Two acquisitions in the energy sector were announced in the last week that illustrate the growing divergence in approaching the future of oil and gas between Europe and the USA. In France, Total announced that it had bought Fonroche Biogaz, the market leader in the production of renewable gas in France. In North America, ConocoPhillips completed its acquisition of Concho Resources, deepening the upstream major’s foothold into the lucrative Permian Basin and its shale riches. One is heading towards renewables, and the other is doubling down on conventional oil and gas.
What does this say about the direction of the energy industry?
Total’s move is unsurprising. Like almost all of its European peers operating in the oil and gas sector, Total has announced ambitious targets to become carbon-neutral by 2050. It is an ambition supported by the European population and pushed for by European governments, so in that sense, Total is following the wishes of its investors and stakeholders – just like BP, Shell, Repsol, Eni and others are doing. Fonroche Biogaz is therefore a canny acquisition. The company designs, builds and operates anaerobic digestion units that convert organic waste such as farming manure into biomethane to serve a gas feedstock for power generation. Fonroche Biogaz already has close to 500 GWh of installed capacity through seven power generation units with four in the pipeline. This feeds into Total’s recent moves to expand its renewable power generation capacity, with the stated intention of increasing the group’s biomethane capacity to 1.5 terawatts per hour (TWh) by 2025. Through this, Total vaults into a leading position within the renewable gas market in Europe, which is already active through affiliates such as Méthanergy, PitPoint and Clean Energy.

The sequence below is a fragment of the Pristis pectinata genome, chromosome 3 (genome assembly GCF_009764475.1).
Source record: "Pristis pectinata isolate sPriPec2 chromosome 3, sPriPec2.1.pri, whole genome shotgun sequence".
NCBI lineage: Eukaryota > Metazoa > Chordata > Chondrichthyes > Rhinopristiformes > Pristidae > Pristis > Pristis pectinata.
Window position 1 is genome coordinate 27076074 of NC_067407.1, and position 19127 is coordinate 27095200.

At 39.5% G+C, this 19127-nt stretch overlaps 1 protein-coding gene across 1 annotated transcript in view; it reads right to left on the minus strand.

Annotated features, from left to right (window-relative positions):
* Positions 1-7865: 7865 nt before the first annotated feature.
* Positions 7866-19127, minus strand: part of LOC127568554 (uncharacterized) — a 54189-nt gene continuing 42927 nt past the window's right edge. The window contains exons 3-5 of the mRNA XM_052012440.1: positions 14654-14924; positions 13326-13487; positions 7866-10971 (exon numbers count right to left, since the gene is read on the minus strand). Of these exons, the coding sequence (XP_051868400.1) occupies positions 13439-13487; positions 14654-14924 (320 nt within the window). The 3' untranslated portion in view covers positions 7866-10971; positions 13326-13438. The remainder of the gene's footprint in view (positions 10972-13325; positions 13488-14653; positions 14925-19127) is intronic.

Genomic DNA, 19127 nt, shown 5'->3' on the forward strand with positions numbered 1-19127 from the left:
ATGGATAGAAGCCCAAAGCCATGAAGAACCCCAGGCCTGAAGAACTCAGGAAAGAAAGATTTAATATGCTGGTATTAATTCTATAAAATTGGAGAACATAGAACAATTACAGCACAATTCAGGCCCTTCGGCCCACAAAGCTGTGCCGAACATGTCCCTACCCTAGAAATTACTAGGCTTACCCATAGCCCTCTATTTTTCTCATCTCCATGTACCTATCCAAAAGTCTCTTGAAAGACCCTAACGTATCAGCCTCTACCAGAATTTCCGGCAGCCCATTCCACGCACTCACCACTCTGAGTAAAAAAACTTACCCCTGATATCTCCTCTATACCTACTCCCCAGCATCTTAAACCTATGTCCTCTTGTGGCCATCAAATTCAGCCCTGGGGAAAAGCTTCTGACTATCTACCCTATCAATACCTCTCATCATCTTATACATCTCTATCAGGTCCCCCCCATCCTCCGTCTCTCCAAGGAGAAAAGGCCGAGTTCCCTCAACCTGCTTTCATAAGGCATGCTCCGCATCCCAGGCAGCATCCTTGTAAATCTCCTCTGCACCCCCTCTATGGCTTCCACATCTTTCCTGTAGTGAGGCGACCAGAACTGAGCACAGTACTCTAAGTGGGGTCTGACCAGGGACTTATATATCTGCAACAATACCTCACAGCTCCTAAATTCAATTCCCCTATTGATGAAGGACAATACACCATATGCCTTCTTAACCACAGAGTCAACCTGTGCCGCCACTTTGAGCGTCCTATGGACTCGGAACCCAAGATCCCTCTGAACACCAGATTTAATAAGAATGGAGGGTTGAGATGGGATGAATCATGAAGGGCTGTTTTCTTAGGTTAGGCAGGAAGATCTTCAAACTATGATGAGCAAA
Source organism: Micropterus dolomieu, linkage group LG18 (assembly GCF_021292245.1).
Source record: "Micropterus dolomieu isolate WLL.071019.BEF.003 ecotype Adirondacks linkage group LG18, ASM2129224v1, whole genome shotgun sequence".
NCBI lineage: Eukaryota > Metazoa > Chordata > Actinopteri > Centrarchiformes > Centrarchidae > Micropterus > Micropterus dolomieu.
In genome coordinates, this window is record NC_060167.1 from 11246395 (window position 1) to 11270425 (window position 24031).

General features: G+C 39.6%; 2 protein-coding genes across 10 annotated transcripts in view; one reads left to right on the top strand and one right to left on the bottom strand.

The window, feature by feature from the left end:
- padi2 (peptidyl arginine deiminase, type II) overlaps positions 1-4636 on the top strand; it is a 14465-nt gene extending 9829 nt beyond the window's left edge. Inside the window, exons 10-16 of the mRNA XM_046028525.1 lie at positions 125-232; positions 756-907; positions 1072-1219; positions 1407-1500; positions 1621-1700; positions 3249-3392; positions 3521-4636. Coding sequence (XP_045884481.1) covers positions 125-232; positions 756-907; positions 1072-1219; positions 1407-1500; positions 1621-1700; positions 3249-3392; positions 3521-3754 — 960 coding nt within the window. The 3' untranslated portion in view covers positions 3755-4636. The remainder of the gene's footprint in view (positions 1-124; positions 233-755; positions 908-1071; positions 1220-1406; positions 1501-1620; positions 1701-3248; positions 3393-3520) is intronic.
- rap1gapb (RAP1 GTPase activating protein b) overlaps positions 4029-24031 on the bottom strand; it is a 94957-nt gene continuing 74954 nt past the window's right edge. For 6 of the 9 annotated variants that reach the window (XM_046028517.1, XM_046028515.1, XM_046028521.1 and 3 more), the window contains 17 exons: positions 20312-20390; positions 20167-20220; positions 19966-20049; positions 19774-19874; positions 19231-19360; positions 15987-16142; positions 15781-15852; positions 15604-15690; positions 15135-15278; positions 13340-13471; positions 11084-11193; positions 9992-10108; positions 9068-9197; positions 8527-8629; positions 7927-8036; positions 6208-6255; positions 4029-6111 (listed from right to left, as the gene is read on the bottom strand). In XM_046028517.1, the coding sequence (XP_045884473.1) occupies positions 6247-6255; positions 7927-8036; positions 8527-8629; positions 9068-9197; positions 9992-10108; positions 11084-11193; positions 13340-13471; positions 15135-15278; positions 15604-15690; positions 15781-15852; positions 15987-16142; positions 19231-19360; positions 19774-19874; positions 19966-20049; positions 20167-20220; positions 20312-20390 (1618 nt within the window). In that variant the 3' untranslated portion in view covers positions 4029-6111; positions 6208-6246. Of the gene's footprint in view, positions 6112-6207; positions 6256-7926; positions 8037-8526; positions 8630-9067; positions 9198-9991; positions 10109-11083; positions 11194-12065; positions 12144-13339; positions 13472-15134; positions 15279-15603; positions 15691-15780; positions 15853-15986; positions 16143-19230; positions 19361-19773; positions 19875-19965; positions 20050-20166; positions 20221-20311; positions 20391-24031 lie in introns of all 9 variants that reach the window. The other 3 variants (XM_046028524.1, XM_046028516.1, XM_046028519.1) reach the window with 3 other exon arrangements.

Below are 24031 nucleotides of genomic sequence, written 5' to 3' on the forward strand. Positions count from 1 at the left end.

In parallel to this move, Total also announced that it has decided not to renew its membership in the American Petroleum Institute for 2021. Citing that it is only ‘partially aligned’ with the API on climate change issues in the past, Total has now decided that those positions have now ‘diverged’ particularly on rolling back methane emission regulations, carbon pricing and decarbonising transport. The French supermajor is not alone in its stance. BP, which has ditched the supermajor moniker in favour of turning itself into a clean energy giant, has also expressed reservations over the API’s stance over climate issues, and may very well choose to resign from the trade group as well. Other European upstream players might follow suit.